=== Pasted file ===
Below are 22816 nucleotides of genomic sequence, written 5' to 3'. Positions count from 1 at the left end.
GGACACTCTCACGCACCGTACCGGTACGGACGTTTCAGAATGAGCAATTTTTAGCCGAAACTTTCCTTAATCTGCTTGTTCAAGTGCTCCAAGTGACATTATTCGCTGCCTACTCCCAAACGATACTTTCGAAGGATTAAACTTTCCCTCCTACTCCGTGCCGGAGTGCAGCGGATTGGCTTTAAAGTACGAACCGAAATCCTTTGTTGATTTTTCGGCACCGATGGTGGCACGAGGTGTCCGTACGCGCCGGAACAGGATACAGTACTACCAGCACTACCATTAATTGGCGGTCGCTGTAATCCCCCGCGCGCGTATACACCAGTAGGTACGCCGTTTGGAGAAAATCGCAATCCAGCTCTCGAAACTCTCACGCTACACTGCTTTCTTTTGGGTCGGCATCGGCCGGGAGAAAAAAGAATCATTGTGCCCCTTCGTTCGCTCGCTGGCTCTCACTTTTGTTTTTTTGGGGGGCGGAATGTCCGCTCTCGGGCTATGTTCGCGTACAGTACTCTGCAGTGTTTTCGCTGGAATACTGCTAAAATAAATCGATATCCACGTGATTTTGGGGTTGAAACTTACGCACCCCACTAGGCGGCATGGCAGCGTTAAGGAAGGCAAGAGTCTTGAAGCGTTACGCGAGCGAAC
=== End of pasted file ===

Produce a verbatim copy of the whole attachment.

Below are 22816 nucleotides of genomic sequence, written 5' to 3'. Positions count from 1 at the left end.
GGACACTCTCACGCACCGTACCGGTACGGACGTTTCAGAATGAGCAATTTTTAGCCGAAACTTTCCTTAATCTGCTTGTTCAAGTGCTCCAAGTGACATTATTCGCTGCCTACTCCCAAACGATACTTTCGAAGGATTAAACTTTCCCTCCTACTCCGTGCCGGAGTGCAGCGGATTGGCTTTAAAGTACGAACCGAAATCCTTTGTTGATTTTTCGGCACCGATGGTGGCACGAGGTGTCCGTACGCGCCGGAACAGGATACAGTACTACCAGCACTACCATTAATTGGCGGTCGCTGTAATCCCCCGCGCGCGTATACACCAGTAGGTACGCCGTTTGGAGAAAATCGCAATCCAGCTCTCGAAACTCTCACGCTACACTGCTTTCTTTTGGGTCGGCATCGGCCGGGAGAAAAAAGAATCATTGTGCCCCTTCGTTCGCTCGCTGGCTCTCACTTTTGTTTTTTTGGGGGGCGGAATGTCCGCTCTCGGGCTATGTTCGCGTACAGTACTCTGCAGTGTTTTCGCTGGAATACTGCTAAAATAAATCGATATCCACGTGATTTTGGGGTTGAAACTTACGCACCCCACTAGGCGGCATGGCAGCGTTAAGGAAGGCAAGAGTCTTGAAGCGTTACGCGAGCGAAC